On rare occasions, the dentist’s answering machine plays that message, “the office is closed for continuing education.” This time, I thought it would be fun to take you with me to my favorite continuing education meeting, the Yankee Dental Congress.
Thursday through Sunday, of the last week of January, I make my way to the Hynes Convention Center, in downtown Boston, to take continuing education courses, see the latest equipment and materials, and to see old friends.
Dentistry is always changing. Meetings such as this are an important and fun way that dentists and associated professionals stay up to date. Massachusetts dentists are required to take 40 hours of continuing education every two years. Other states’ requirements vary. Many dentists take all of their continuing education at the “Yankee.”
Thursday morning I plan to arrive before 8 a.m. to take a course in endodontics or root canal therapy. The Orange Line subway car is held up, so I change to the Green Line.
I arrive at the Hynes too late to make that early class. Pushing past young people wearing giant Oral B toothbrushes, I search for a later course on restoring teeth that had undergone root canal treatment.
Outside the classroom, I run into my dental school classmate, Dr. Jeff Lowenstein. Dr. Lowenstein is on the committee that arranges the series of one hour courses called the “Minuteman” lectures. He did not have a trained volunteer to act as the presiding chair or host for the afternoon classes. My offer to do the job is quickly accepted.
That afternoon, I am the host for a variety of classes on subjects ranging from new dental lights for hardening tooth colored fillings to working with nervous patients. One of the speakers was one of my professors in dental school, Dr. Arthur Weiner.
Another speaker is Dr. Simone Deliperi, a visiting lecturer from the isle of Sicily who is doing research with another of my classmates, Dr. David Bardwell, at Tufts Dental School. Each class teaches me something new and reviews familiar material.
I take lunch that day with the other volunteers. Lunch is chicken in a special sauce with vegetables and salad.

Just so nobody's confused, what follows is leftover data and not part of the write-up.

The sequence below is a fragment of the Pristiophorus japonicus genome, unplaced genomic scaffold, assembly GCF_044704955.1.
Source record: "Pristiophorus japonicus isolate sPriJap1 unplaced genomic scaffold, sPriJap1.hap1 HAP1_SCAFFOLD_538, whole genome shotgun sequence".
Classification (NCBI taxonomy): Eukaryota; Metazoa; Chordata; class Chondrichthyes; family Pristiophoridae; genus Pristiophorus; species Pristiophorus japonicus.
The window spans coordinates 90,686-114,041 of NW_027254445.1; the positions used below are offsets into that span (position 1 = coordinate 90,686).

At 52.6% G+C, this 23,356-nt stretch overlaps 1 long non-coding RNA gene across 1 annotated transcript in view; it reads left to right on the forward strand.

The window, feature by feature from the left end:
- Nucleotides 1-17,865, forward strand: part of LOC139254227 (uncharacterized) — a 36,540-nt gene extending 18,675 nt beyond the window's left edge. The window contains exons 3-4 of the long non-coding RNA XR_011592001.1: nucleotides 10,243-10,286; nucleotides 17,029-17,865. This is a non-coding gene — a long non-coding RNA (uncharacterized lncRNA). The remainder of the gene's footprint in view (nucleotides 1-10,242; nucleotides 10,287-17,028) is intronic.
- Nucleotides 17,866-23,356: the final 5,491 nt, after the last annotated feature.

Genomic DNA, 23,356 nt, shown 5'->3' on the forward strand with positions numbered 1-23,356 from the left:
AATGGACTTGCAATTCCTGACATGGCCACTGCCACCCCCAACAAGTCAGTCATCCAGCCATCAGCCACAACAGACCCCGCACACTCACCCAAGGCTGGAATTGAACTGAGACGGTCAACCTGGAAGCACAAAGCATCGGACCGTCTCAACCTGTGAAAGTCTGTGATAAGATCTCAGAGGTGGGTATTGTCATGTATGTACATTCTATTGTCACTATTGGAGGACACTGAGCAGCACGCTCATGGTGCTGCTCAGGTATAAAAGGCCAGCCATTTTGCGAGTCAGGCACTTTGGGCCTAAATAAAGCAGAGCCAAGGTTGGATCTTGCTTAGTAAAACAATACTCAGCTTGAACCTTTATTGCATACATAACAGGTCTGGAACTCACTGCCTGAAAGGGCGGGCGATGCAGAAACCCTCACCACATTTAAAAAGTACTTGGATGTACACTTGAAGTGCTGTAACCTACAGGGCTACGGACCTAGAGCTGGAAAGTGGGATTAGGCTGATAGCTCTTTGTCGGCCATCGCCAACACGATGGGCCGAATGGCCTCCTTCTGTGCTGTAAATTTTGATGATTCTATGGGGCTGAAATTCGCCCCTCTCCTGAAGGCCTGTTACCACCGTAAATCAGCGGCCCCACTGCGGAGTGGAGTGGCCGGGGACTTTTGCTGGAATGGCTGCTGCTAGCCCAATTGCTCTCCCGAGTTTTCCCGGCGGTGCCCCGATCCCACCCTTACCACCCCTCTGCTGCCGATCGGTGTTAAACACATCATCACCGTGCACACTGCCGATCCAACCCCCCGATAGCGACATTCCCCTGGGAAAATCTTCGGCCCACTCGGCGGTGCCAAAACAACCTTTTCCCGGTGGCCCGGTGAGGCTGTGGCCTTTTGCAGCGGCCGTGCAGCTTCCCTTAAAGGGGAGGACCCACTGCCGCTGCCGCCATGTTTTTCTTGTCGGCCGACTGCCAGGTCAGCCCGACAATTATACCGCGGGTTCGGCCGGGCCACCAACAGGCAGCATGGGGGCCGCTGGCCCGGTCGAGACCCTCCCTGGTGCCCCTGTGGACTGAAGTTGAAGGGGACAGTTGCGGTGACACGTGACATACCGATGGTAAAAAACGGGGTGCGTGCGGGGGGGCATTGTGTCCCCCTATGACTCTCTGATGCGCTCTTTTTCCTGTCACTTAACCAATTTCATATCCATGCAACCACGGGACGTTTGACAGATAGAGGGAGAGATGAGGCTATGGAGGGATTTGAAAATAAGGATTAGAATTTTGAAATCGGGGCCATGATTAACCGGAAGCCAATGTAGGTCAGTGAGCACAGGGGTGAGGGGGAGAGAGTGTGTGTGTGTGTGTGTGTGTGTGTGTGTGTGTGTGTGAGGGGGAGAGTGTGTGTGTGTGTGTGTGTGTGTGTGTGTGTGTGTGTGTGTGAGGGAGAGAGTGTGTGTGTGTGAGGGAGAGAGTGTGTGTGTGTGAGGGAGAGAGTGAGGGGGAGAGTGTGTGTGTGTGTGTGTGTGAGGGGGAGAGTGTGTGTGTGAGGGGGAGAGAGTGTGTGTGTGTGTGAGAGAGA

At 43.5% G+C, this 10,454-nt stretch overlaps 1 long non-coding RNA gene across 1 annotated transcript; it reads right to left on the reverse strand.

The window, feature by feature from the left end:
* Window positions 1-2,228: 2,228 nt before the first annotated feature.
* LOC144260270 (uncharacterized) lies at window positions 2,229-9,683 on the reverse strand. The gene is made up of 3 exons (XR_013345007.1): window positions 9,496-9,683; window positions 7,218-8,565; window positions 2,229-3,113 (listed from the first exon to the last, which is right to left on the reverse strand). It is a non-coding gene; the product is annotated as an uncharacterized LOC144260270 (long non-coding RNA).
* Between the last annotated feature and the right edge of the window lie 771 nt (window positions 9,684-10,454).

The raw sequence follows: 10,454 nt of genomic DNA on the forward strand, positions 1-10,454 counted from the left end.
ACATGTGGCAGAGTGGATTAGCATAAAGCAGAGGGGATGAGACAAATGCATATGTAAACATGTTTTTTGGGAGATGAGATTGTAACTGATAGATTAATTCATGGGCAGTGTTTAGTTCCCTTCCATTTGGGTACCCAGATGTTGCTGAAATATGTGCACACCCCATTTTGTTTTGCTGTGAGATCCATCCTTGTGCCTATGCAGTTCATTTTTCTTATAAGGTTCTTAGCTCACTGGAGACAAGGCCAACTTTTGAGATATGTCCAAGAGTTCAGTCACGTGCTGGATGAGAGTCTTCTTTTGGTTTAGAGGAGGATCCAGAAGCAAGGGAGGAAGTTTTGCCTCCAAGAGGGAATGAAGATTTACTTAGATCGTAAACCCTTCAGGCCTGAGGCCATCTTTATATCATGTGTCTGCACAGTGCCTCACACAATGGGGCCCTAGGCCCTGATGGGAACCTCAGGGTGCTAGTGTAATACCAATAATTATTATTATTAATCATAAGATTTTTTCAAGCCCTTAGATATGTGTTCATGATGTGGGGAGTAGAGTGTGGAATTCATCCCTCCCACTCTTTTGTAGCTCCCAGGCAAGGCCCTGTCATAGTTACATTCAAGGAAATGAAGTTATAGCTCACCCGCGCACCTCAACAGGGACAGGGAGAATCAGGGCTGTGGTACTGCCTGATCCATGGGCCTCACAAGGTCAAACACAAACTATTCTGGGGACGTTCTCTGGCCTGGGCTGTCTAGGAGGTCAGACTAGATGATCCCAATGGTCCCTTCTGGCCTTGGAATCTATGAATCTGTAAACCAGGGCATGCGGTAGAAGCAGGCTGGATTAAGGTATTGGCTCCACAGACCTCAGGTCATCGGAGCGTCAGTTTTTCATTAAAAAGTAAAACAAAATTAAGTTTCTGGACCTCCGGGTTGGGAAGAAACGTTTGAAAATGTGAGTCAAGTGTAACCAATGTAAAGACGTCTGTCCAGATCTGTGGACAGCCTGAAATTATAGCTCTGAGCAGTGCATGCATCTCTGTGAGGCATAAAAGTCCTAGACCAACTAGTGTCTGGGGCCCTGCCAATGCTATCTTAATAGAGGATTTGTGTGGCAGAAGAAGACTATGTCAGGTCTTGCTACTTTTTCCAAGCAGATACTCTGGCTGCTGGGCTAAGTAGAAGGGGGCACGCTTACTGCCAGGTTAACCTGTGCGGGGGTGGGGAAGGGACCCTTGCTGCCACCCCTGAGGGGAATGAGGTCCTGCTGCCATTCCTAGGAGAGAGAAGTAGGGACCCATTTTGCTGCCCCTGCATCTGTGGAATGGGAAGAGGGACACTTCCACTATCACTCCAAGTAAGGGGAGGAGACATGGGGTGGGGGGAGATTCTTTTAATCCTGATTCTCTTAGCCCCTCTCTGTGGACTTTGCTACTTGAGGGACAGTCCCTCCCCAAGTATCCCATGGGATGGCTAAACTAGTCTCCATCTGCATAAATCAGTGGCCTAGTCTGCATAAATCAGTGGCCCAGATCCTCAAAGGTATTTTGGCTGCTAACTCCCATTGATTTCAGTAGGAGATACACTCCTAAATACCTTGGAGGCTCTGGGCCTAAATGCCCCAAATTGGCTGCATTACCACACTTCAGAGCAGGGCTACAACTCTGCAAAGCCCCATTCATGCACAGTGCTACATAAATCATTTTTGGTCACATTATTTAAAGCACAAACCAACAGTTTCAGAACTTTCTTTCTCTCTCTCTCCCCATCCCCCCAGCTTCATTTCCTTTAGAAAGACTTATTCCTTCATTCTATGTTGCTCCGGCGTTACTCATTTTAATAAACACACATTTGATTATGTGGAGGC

As a special treat, someone drags a professional Paris Hilton look-alike into our lunch room. Some of us have our picture taken with her. I will leave that photo in my shirt pocket as a surprise for my wife.
Friday morning, I walk through the exhibit halls. There are over 900 exhibitors. I only have a couple of hours to shop.
I plan to buy enough exam gloves to qualify for a free baseball autographed by Mike Timlin. I don’t have time to wait to speak with him, so I take a ball that he had already autographed.
I pick up free samples of toothpaste and toothbrushes from many manufacturers, chewing gum, candy, pens, toys and even a free letter opener. I collect donations of toothbrushes and toothpaste from manufacturers for homeless families.
I visit the representatives of Dental Blue and Delta Dental at their respective booths. I speak with most of them on the phone regularly, and it’s nice to be able to put a name with a face.
The dental director of Altus Dental Insurance tries to sign me up as a provider. I speak with representatives of H & O Dental Laboratory, the dental lab that makes dentures and crowns for my patients. They are baking cookies in their booth.
Many of the companies that manufacture dental equipment are there with their latest devices. One company offers dentists a free rolling backpack to dentists who have the time to observe a demonstration of their laser and try it out. Every kind of dental chair, drill, light and sterilizer is represented. All of these pieces of equipment are offered at a special “show” price.